Required Boat Safety Equipment in Florida
Posted By Todd Miner Law || Jan 14, 2013
Boating is a very popular pastime in Florida, and it’s easy to understand why. With our bright sunshine and plentiful bodies of warm water, a day of revelry out on the lake or ocean is superlative joy for people of all ages.
Unfortunately, it also carries certain inherent dangers. Every person who owns and uses any kind of watercraft must observe proper safety protocols. The consequences of unsafe or irresponsible actions can lead to more than legal consequences; they can also lead to devastating injuries.
Boating Safety Equipment and the Law
Watercraft owners are required by state law to equip their vehicles with certain safety devices, and ensure they are in proper working condition.
Most private watercrafts are required to be equipped with the following:
- Personal floatation devices for each person on board (Children aged 6 and under are required to wear PFD’s at all time while on boats less than 26 feet long.)
- A US Coast guard-approved fire extinguisher, regularly checked and maintained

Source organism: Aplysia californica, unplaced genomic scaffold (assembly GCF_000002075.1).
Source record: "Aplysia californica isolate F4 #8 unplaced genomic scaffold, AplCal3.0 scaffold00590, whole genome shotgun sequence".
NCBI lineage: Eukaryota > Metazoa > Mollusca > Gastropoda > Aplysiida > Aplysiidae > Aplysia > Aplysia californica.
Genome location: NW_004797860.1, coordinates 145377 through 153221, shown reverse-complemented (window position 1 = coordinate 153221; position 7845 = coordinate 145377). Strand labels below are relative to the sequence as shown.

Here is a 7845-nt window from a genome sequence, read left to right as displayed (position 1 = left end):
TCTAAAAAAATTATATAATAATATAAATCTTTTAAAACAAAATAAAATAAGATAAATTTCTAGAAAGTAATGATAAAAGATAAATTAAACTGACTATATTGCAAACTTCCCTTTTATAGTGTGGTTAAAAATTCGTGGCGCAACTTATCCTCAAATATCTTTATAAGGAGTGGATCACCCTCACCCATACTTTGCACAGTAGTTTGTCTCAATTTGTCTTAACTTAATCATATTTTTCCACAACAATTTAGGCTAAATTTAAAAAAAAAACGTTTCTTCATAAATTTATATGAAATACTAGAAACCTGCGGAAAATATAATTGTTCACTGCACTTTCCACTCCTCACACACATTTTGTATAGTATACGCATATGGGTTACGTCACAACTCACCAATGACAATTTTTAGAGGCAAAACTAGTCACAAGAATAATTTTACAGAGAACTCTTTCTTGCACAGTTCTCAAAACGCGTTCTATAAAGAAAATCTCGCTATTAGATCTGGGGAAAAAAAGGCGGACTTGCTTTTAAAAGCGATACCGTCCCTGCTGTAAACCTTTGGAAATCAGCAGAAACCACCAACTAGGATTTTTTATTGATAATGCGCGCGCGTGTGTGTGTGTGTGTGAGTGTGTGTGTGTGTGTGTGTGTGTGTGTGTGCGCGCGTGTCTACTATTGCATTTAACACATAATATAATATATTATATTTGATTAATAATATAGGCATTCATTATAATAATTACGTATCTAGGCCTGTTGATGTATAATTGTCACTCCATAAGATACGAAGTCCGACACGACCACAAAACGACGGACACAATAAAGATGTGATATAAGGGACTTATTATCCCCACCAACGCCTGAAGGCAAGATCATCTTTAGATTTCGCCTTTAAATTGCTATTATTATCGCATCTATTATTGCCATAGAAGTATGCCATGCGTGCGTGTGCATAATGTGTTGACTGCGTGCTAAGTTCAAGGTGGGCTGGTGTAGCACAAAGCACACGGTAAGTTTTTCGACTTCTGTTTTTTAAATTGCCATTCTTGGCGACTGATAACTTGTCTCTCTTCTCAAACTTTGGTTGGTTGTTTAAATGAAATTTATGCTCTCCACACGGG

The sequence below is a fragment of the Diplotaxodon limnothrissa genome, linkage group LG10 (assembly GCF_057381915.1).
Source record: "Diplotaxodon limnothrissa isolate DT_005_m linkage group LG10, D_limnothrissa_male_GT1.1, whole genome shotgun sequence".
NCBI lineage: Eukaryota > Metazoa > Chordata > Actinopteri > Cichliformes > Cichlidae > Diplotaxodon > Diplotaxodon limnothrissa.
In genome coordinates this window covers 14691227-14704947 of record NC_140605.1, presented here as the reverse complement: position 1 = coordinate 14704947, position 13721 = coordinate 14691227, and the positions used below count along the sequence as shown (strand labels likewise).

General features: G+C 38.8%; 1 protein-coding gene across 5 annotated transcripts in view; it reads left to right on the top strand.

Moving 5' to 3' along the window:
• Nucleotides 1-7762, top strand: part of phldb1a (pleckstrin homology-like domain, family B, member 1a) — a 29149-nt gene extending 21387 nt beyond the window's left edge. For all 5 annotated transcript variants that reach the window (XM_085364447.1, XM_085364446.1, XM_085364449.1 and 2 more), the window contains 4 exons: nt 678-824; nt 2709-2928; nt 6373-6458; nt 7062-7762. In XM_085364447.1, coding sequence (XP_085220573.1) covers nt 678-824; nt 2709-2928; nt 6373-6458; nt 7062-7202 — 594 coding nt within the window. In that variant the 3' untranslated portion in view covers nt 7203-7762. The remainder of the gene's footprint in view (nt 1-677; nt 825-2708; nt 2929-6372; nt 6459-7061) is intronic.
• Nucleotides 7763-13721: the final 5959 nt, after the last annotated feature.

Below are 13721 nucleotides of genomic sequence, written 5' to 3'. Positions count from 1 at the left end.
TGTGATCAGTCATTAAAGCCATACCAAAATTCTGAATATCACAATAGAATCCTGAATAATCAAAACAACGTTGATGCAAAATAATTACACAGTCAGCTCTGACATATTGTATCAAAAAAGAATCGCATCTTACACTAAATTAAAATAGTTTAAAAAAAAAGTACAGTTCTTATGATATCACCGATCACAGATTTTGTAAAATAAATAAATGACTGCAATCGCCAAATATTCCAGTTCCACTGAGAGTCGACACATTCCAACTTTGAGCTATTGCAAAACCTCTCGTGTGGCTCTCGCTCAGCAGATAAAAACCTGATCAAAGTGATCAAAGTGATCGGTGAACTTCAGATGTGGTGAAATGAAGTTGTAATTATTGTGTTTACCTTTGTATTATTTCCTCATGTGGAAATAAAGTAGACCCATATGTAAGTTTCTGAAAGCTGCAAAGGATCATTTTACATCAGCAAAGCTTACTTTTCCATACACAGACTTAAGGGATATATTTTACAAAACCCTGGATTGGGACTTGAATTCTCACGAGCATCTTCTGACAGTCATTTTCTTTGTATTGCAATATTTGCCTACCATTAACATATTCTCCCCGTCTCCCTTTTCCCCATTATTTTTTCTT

- Flares or other distress signals
- An air horn or other loud device that can be used to signal the boat’s presence to swimmers or other boats
- Fire response systems (sprinklers or other devices for putting out gasoline fires)
- Adequate ventilation systems
If you have suffered an injury because a privately owned watercraft lacked necessary safety equipment, contact our Orlando personal injury lawyer for compassionate but aggressive litigation in boating accidents. Todd Miner and his experienced team will help you pursue legal action against the party responsible.
Wrongly Injured in a Boating Accident? Contact Todd Miner Law.
If you or a loved one has been injured by a negligent boat operator, you are probably eligible to receive financial compensation for your related losses. To discuss your rights and the best course of action with the knowledgeable personal injury lawyer Orlando trusts for matters of boating accidents, call Todd Miner Law today.